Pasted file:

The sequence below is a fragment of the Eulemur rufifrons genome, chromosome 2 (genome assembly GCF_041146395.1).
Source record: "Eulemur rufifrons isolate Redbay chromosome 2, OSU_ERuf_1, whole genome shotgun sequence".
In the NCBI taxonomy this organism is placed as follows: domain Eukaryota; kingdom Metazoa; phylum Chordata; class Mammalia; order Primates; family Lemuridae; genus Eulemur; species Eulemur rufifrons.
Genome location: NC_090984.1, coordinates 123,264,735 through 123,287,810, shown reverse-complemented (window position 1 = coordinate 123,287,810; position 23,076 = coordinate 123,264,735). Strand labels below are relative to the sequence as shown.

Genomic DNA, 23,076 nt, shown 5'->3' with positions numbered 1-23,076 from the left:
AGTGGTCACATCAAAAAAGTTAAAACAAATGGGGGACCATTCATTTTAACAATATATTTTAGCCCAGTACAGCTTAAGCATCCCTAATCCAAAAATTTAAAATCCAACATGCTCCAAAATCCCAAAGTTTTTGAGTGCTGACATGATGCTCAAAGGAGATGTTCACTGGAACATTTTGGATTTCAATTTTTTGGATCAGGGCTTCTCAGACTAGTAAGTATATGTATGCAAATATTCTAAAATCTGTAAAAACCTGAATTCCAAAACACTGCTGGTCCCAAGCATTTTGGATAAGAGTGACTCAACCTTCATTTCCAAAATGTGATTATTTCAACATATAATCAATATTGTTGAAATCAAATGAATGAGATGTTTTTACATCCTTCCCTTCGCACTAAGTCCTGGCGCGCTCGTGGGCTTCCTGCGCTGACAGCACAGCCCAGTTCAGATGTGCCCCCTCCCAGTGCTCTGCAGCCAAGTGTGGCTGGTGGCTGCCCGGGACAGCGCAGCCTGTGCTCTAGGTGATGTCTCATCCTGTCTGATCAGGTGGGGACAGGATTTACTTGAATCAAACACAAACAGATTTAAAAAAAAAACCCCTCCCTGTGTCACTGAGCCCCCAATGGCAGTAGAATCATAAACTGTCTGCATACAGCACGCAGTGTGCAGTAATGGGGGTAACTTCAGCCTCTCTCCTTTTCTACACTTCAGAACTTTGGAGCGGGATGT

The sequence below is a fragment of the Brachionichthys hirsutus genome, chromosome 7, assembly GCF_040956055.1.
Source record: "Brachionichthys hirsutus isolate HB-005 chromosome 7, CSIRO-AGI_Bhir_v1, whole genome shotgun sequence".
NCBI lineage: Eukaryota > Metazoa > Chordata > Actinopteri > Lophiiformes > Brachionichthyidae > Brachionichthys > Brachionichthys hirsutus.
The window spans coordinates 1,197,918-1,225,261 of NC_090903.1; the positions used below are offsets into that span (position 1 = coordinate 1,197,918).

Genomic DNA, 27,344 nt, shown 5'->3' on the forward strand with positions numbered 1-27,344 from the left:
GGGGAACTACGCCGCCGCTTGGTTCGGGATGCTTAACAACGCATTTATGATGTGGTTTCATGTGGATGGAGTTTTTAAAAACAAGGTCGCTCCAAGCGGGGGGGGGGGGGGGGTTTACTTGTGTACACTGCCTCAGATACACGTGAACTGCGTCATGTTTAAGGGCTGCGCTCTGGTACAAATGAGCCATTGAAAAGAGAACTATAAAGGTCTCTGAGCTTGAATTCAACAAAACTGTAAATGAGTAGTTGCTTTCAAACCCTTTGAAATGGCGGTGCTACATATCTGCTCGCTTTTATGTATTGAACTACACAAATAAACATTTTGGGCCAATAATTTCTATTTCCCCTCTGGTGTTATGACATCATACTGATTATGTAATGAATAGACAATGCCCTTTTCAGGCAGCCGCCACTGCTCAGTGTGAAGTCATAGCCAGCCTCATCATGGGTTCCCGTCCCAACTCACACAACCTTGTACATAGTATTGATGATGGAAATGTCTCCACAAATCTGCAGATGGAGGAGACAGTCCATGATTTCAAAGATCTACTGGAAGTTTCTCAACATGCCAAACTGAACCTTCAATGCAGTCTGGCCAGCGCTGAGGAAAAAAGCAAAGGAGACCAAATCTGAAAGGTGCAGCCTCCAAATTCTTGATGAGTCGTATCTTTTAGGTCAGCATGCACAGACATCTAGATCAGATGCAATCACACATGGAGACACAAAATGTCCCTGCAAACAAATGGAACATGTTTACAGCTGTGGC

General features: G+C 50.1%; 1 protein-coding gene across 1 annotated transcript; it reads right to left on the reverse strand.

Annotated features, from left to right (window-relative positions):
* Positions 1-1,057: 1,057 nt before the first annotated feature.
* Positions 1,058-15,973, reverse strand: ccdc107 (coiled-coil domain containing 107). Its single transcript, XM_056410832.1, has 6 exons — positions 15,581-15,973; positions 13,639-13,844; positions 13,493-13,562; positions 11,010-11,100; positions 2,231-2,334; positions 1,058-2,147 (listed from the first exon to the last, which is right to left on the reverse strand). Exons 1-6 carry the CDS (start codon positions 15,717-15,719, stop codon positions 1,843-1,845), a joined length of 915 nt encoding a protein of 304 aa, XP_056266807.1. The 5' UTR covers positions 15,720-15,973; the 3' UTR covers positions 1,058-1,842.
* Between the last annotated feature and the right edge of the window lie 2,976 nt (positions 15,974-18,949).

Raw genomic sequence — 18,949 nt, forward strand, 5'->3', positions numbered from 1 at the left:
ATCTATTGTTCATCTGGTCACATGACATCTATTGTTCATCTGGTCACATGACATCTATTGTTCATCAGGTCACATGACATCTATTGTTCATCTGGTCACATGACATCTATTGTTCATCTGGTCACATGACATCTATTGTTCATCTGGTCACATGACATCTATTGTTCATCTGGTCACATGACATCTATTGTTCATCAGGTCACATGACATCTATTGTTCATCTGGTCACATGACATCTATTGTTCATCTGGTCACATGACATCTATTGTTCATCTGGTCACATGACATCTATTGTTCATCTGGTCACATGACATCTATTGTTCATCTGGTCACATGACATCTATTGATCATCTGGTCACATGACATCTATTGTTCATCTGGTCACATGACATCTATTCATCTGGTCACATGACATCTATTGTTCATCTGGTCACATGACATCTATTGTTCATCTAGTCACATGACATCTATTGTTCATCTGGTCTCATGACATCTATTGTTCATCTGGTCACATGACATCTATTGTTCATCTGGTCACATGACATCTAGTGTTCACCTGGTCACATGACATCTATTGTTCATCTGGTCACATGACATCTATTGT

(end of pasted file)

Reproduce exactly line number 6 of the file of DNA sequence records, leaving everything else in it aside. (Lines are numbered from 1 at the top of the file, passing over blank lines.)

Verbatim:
AGTGGTCACATCAAAAAAGTTAAAACAAATGGGGGACCATTCATTTTAACAATATATTTTAGCCCAGTACAGCTTAAGCATCCCTAATCCAAAAATTTAAAATCCAACATGCTCCAAAATCCCAAAGTTTTTGAGTGCTGACATGATGCTCAAAGGAGATGTTCACTGGAACATTTTGGATTTCAATTTTTTGGATCAGGGCTTCTCAGACTAGTAAGTATATGTATGCAAATATTCTAAAATCTGTAAAAACCTGAATTCCAAAACACTGCTGGTCCCAAGCATTTTGGATAAGAGTGACTCAACCTTCATTTCCAAAATGTGATTATTTCAACATATAATCAATATTGTTGAAATCAAATGAATGAGATGTTTTTACATCCTTCCCTTCGCACTAAGTCCTGGCGCGCTCGTGGGCTTCCTGCGCTGACAGCACAGCCCAGTTCAGATGTGCCCCCTCCCAGTGCTCTGCAGCCAAGTGTGGCTGGTGGCTGCCCGGGACAGCGCAGCCTGTGCTCTAGGTGATGTCTCATCCTGTCTGATCAGGTGGGGACAGGATTTACTTGAATCAAACACAAACAGATTTAAAAAAAAAACCCCTCCCTGTGTCACTGAGCCCCCAATGGCAGTAGAATCATAAACTGTCTGCATACAGCACGCAGTGTGCAGTAATGGGGGTAACTTCAGCCTCTCTCCTTTTCTACACTTCAGAACTTTGGAGCGGGATGT